Section: User Commands (1)
Updated: 4 November 2014
grn - groff preprocessor for gremlin files
is a preprocessor for including
writes to standard output, processing only input lines between two
that start with
Those lines must contain
commands (see below).
These commands request a
file, and the picture in that file is converted and placed in the
request may be followed by a C, L, or R to center, left, or right
justify the whole
picture (default justification is center).
is mentioned, the standard input is read.
At the end of the picture, the position on the page is the bottom of the
entry is ended with
the position is left at the top of the picture.
Please note that currently only the -me macro package has support for
The following command-line options are understood:
Prepare output for printer
The default device is
for acceptable devices.
to the default search path for
The default path is (in that order) the current directory, the home
is the name of the device) for the
file before the default font directories
even when followed by a character other than space or newline.
Print the version number.
It is possible to have whitespace between a command line option and its
Each input line between
may have one
Commands consist of one or two strings separated by white space, the first
string being the command and the second its operand.
Commands may be upper or lower case and abbreviated down to one character.
Commands that affect a picture's environment (those listed before
see below) are only in effect for the current picture:
The environment is reinitialized to the defaults at the start of the next
The commands are as follows:
- 1 N
text size number 1 (2, 3, or 4) to
The default is 12 (16, 24, and 36, respectively).
- roman f
- Set the roman (italics, bold, or special) font to
(either a name or number).
The default is R (I, B, and S, respectively).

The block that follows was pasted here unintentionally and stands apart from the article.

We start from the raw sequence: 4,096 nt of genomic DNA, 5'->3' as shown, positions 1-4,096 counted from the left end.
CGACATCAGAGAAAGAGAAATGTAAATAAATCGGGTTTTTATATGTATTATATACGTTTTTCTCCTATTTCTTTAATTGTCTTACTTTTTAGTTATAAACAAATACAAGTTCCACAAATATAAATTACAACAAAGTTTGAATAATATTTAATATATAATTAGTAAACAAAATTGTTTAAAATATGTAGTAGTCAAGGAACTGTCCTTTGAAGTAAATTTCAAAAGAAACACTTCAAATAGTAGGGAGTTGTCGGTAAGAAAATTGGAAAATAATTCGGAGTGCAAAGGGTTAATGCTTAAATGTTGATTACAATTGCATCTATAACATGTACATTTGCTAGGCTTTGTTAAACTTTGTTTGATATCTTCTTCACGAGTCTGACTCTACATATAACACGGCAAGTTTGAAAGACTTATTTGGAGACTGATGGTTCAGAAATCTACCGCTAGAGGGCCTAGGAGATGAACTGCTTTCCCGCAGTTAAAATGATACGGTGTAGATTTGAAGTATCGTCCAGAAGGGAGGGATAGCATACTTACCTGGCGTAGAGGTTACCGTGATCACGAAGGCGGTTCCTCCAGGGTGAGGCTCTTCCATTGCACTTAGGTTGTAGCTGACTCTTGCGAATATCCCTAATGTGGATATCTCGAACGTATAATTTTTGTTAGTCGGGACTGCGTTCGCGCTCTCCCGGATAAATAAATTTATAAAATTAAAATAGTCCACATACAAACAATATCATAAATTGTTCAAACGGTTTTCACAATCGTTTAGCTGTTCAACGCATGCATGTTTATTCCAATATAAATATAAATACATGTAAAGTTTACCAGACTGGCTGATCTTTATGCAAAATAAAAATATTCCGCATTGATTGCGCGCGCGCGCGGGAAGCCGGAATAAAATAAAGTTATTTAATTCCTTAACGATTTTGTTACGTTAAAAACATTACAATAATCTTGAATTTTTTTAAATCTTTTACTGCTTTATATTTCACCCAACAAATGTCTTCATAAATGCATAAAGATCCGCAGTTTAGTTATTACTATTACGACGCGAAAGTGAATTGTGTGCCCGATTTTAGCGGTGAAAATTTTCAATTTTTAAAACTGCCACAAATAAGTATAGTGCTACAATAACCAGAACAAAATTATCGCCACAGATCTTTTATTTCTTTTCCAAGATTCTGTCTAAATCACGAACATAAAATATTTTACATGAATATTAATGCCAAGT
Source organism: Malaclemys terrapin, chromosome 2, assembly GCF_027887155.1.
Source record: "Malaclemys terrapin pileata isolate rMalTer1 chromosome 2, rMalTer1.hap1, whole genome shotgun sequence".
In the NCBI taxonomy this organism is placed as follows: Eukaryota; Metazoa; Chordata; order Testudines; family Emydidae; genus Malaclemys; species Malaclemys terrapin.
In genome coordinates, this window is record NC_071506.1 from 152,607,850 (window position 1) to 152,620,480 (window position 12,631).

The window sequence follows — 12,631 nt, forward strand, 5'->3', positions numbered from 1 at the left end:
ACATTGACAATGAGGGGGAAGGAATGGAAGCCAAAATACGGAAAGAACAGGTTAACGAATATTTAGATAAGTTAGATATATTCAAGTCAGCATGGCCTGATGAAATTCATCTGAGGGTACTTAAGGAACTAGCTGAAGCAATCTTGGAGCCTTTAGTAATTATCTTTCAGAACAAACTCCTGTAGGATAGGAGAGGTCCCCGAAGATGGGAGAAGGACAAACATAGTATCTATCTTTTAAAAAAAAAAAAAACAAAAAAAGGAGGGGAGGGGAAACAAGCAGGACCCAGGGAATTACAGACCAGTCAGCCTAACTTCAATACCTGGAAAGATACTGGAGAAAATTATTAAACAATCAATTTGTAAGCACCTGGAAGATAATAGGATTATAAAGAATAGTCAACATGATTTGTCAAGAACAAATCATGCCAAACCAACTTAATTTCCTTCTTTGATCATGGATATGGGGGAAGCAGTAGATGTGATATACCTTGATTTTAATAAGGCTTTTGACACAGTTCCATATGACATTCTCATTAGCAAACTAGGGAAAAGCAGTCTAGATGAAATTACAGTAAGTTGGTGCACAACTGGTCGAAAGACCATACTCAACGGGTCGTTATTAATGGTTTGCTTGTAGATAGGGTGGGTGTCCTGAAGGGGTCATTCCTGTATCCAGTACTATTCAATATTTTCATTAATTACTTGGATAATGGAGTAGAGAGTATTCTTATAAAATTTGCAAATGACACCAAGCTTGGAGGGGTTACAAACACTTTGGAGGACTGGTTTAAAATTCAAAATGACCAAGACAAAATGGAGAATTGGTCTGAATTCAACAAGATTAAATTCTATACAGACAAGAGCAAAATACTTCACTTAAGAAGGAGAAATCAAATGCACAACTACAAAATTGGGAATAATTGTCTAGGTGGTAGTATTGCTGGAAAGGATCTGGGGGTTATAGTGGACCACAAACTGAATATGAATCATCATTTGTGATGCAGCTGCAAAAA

- l f
- Set the stipple font to
(name or number).
may be abbreviated down as far as 'st' (to avoid confusion
default for stipples (unless one is set by the default command), and
it is invalid to include a
picture with polygons without specifying a
- x N
- Magnify the picture (in addition to any default magnification) by
a floating point number larger than zero.
may be abbreviated down to 'sc'.
- narrow N
- Set the thickness of
narrow (medium and thick, respectively) lines to
times 0.15pt (this value can be changed at compile time).
The default is 1.0 (3.0 and 5.0, respectively), which corresponds to 0.15pt
(0.45pt and 0.75pt, respectively).
A thickness value of zero selects the smallest available line thickness.
Negative values cause the line thickness to be proportional to the
current point size.
- pointscale <off/on>
Scale text to match the picture.
Gremlin text is usually printed in the point size specified with the
regardless of any scaling factors in the picture.
will cause the point sizes to scale with the picture (within
limitations, of course).
An operand of anything but
will turn text scaling on.
Reset the picture environment defaults to the settings in the current
This is meant to be used as a global parameter setting mechanism at
the beginning of the
input file, but can be used at any time to reset the
- width N
Forces the picture to be
This overrides any scaling factors present in the same picture.
- height N
Forces picture to be
inches high, overriding other scaling factors.
If both 'width' and 'height' are specified the tighter
constraint will determine the scale of the picture.